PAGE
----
• O2 supply (mask, CPAP), endotracheal intubation and artificial lung ventilation with PEEP, humidified air and inhalation therapy, patient positioning;
  • fibrobronchoscopy (within one hour of aspiration) - confirmation of the diagnosis, estimation of damage, suction of solids, atelectasis;
  • circulatory stabilization - volume therapy, careful catecholamine therapy;
  • lungs - use of bronchodilators (β2 sympathomimetics, theophylline);
  • physiotherapy (breathing training);
  • ATB - Cephalosporins of the 2nd generation + Metronidazole , alternative: aminopenicillins + lactamase β inhibitor
  • Ambroxol in high doses (surfactant and mucus production), surfactant application (locally bronchoscopically, systemically).

Bacteria-contaminated material[edit | edit source]

Symptoms[edit | edit source]

  • dyspnoea, tachypnoea;
  • bronchospasm;
  • later symptoms of pneumonia : fever, productive cough.

Auscultation[edit | edit source]

  • rhonchi, whistles.

X-ray image[edit | edit source]

  • infiltrates in the affected areas of the lungs.

Pulmonary function, blood gas analysis[edit | edit source]

  • decrease in paO2 and increase or also decrease in paCO2, decrease in lung compliance, increase in lung resistance, metabolic acidosis;
  • purulent, smelly tracheal secretion;
  • decrease in blood pressure, increase in pulmonary arterial pressure.

Therapy[edit | edit source]

Incidence of aspiration in anesthesia and intensive care[edit | edit source]

  • On average 1.4-6.5 : 10000.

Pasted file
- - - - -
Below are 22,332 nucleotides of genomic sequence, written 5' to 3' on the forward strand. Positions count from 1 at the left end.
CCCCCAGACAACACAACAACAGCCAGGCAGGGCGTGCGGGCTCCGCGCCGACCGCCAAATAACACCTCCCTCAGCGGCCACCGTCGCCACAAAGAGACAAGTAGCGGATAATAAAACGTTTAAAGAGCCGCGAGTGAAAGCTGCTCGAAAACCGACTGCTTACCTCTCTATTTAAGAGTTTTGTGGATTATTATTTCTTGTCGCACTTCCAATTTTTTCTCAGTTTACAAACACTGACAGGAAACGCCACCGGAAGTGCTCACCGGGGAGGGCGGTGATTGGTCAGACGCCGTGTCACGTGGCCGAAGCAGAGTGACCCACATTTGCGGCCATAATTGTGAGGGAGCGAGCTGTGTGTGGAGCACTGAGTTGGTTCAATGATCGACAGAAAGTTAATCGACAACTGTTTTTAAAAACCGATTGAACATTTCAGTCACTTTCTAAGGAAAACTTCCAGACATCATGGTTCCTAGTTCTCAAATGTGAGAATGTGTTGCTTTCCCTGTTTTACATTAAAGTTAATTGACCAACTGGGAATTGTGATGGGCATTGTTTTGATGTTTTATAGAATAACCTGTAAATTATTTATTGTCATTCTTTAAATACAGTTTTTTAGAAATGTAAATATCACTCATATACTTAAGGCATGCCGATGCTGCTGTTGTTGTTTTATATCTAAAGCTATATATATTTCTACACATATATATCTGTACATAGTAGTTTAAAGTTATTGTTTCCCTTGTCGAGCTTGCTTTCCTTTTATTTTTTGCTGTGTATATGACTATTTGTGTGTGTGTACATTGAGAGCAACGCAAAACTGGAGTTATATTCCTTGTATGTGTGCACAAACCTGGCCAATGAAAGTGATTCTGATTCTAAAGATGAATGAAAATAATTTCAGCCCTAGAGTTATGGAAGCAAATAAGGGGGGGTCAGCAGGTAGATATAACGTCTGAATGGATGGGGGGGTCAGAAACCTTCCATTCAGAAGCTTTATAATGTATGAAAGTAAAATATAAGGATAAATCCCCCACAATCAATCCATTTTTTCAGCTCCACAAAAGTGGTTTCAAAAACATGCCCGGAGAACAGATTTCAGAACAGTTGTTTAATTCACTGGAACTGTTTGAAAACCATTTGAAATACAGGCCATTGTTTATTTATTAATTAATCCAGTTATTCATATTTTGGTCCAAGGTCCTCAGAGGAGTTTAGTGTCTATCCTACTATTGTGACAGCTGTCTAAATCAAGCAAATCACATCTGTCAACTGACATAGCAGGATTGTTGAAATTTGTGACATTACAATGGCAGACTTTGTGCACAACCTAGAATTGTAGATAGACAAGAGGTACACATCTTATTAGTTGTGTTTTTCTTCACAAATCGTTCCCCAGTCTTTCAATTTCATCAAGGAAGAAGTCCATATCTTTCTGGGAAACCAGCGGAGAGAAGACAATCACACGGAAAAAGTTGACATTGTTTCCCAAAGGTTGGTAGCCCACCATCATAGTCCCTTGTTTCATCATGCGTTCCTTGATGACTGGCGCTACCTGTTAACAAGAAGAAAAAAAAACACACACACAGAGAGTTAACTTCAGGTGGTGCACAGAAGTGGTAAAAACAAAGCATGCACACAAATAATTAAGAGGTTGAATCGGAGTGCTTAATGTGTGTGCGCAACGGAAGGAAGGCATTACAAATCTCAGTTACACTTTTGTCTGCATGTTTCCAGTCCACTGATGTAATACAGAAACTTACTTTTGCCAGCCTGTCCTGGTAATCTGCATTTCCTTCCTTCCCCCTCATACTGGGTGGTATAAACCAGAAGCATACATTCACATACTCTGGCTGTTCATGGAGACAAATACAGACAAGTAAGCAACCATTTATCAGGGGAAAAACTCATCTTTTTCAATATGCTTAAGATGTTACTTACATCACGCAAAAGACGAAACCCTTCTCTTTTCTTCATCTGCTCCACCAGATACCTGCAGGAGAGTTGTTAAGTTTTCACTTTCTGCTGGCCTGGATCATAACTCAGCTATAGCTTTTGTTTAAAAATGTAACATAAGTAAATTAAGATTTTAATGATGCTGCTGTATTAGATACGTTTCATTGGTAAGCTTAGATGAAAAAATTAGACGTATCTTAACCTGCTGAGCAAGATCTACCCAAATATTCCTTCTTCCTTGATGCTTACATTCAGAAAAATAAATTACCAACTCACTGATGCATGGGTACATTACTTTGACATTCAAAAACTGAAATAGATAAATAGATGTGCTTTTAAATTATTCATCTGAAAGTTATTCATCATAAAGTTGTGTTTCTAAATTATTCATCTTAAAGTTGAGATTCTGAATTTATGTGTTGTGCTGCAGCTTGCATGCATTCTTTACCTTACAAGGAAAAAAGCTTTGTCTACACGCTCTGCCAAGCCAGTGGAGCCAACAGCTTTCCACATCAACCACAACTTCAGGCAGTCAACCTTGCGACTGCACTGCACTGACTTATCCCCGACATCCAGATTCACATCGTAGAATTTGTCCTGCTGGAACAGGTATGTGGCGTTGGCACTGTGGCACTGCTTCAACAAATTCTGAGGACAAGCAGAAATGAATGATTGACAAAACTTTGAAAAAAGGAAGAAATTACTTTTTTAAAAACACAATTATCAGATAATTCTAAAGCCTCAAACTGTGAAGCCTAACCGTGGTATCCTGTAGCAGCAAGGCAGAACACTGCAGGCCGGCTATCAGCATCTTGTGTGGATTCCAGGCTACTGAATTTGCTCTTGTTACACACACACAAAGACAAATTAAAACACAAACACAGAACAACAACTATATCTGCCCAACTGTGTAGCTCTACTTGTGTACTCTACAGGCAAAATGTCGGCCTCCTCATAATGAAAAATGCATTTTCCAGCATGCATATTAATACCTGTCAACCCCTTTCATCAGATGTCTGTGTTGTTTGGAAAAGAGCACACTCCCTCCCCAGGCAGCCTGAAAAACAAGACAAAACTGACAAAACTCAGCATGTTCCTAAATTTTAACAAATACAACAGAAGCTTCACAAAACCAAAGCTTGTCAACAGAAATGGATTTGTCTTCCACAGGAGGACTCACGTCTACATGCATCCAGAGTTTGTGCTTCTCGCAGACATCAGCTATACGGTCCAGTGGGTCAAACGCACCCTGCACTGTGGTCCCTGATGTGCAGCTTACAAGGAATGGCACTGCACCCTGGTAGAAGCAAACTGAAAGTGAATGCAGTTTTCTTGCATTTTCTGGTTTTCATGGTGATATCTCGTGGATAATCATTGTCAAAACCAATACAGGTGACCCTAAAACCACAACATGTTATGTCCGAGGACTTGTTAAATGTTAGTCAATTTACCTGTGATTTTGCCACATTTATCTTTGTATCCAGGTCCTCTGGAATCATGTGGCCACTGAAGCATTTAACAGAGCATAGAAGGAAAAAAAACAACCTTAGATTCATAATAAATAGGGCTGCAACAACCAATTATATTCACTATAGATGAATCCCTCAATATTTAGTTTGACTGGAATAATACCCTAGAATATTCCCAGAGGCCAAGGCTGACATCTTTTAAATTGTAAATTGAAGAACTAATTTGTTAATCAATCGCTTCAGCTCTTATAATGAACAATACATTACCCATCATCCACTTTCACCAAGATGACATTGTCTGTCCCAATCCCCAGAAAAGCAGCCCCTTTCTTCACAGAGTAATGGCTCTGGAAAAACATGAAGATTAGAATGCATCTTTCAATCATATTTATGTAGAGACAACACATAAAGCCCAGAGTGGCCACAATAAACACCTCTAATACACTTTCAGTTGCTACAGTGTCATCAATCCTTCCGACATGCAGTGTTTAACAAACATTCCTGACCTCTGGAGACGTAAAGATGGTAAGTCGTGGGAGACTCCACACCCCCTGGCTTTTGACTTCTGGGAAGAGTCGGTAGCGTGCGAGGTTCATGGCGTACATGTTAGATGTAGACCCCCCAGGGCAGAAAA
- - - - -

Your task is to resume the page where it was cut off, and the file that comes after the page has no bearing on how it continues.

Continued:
• The lowest risk of aspiration is in planned procedures in children older than one year and patients of groups ASA I and II (ASA = American Society of Anesthesiology).
  • In infants, patients in groups ASA IV and V, patients undergoing caesarean section and emergency procedures, the risk is ten times higher.
  • The highest risk of aspiration is in urgent intubations 375 : 10000.[1]
  • Only about one third of all cases are aspiration symptomatic - requires artificial lung ventilation > 24 hours.[2]
  • The greatest risk of aspiration is at the beginning of anesthesia, about 56% of aspirations are at the beginning of anesthesia, during anesthesia about 20% and when exiting anesthesia the incidence also reaches about 20%.

Prevention[edit | edit source]

Non-pharmacological[edit | edit source]

  • we perform for all patients undergoing the planned operation;
  • includes preoperative fasting:
    • do not eat any solid food for at least 6 hours before the operation;
    • no consumption of pure fluids (water) for at least two hours preoperatively;
    • in infants, the last breast-feeding within four hours before surgery;
      • if the patient is not fasting, we only perform life-saving surgery using the "crush intubation" technique.[1]

Pharmacological[edit | edit source]

  • use if known risk factors - smoking, gastroesophageal reflux, lower esophageal sphincter disorders, caffeine, body mass index over 30, pregnancy, trauma, shock;
    • increasing the pH of the stomach contents;
      • approximately 10–20 minutes before the operation, we give a solution of sodium citrate (in pregnant women undergoing a caesarean section);
      • histamine H2 blockers 2 in the evening and in the morning 2-3 hours before surgery - ranitidine, cimetidine;
      • proton pump inhibitors omeprazole, pantoprazole;
    • accelerating the emptying of gastric contents;

Links[edit | edit source]

Related articles[edit | edit source]

External links[edit | edit source]

References[edit | edit source]

  1. a b KRETZ, Franz-Josef a Frank TEUFEL. Anästhesie und Intensivmedizin. 1. vydání. Heidelberg : Springer, 2006. 695 s. s. 480. ISBN 3-540-62739-1
  2. HECK, Michael a Michael FRESENIUS. Repetitorium Anästhesiologie. 5. vydání. Heidelberg : Springer, 2007. 642 s. s. 441. ISBN 978-3-540-46575-1
  • DOEFFINGER, Joachim and Franz JESCH, et al. Intensive medical notebook. 4th edition. Wiesbaden: Abbott GMBH, 2002.  ISBN 3-926035-35-8 .
  • KRETZ, Franz-Josef and Frank TEUFEL. Anesthesia and intensive care. 1st edition. Heidelberg: Springer, 2006. 695 pp.  ISBN 3-540-62739-1 .
  • HECK, Michael and Michael FRESENIUS. Repetitorium Anästhesiologie. 5th edition. Heidelberg: Springer, 2007. 642 pp.  ISBN 978-3-540-46575-1 .